I’ve been overanalyzing and agonizing over my performance at the 2014 Lake Sonoma 50 mile race. I’m a numbers guy and I like cold, hard scientific data. The obvious results from this race of course demonstrate the fact that both men’s and women’s ultra-trail running fields are getting really close and competitive. Every second counts!
Before I get into all the quantitative garble and “what ifs,” I first want to say that Zach Miller needs to be taken for real on all ultra-trail courses! The guy has some serious strength, talent and mental tenacity (as well as self-discipline for training on a ship). I’ll admit that I didn’t fully respect the move he made as he shot into the lead about 5 miles into the race as I figured that over 45 more miles and 9,200’ of climbing he’d come back into sight. Obviously I was very wrong. Big congrats to Zach (and Rob) for running tough, gritty races and soundly beating a competitive field head to head in course record time. I tried my best, had a solid (more even paced) race and lowered my time from last year but they were stronger on the day and I ended up 3rd.
I’m not going to give a detailed blow by blow account of the race (there will be lots of video footage showing that!), but here’s a brief summary of went through my head at various points along the course as things progressed:
First aid station (about 11.5 miles in): “Crap, we’re 3 minutes slower than I was last year at this point….the weather is much cooler and it’s overcast….so maybe we should have taken this thing out faster?!”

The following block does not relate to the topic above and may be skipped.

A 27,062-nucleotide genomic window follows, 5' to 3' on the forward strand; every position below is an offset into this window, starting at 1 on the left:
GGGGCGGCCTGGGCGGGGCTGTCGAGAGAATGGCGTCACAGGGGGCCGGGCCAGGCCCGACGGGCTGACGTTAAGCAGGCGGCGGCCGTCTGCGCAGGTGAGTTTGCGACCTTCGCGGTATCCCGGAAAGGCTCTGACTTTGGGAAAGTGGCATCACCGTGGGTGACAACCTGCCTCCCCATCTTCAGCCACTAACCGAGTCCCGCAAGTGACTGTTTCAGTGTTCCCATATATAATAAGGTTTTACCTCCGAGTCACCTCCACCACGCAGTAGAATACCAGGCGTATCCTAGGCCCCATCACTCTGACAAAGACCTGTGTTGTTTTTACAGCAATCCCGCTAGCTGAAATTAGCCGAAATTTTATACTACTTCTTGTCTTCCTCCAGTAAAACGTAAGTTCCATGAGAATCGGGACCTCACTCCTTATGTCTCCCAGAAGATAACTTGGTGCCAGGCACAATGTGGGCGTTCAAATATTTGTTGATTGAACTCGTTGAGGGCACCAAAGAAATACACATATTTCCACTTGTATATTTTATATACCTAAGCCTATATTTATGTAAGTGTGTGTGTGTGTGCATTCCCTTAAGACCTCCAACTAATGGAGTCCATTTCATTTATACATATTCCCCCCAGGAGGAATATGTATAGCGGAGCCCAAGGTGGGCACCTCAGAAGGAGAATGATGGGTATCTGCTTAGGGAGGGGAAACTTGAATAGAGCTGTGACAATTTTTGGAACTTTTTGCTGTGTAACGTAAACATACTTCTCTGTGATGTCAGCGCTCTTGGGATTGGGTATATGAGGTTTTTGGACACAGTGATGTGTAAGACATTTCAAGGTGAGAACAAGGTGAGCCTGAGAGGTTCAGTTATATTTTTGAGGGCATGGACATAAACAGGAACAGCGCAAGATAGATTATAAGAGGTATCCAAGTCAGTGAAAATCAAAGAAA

Half way at 25 miles: Okay, Zac is still 3 minutes ahead and you’re 2 minutes slower than last year at this point in the race. It’s time to make up time! Crap, but the pace doesn’t feel any easier than last year (and it should?)!”
38.5 miles (last crew aid station): Okay, you made a break on Rob…he must not be feeling good…but where is that Zac kid?…WHY is he not coming back?!”
Mile 42: “Oh, crap, gotta peel off into the bushes….just keep it together…no more 9min miles and NO WALKING!”
Mile 45.5 (last aid station): “Okay, there’s Zac and he has a half mile on you…he’s not coming back!…Okay there’s Rob, he’s 90 sec behind you…there’s a chance he’s going to charge so you better get moving…no time for a full coke and screw taking anymore gels..can’t waste time…”
Mile 48: “Okay, don’t see Rob back there, you probably have second locked up. Well, second place was designed to make the first loser feel better…”
Mile 49: “Holy crap! Rob is right behind you closing…put up a damn fight. Why won’t my hips respond?! Damn stiff-ass legs. There’s the 3:44 1500m speed…and I never thought it would be this close of a finish!”
The Finish: “If only you and Rob knew that Zac was finally starting to come back hard in the final 4 miles…if only the race was a mile or two longer….[more pointless regrets and meaningless ‘what-ifs’]”
Silly mistakes and bloopers that I’m kicking myself for:
- About 6 miles into the race I took off the hand strap on my Ultimate Direction bottle to pull out a VFuel gel. While doing this I managed to clumsily fumble my bottle and it fell off the trail and rolled about 40 feet down a steep ravine thick enough with vegetation that I could barely still see it. I paused for a second thinking of the time I may spend wasting to: a. retrieve it and b. only use my one remaining bottle (that my parents had while crewing for me) for the rest of the race. After also considering c. this is litter and you’ll have to come all the way out here after the race to get it I decided that “a” was my best option. I took a little tumble in the bushes as I slid down the very steep slope and then proceeded to crawl my way out. Rob Krar came running past just as I was climbing out and asked “what are you doing down there?!”.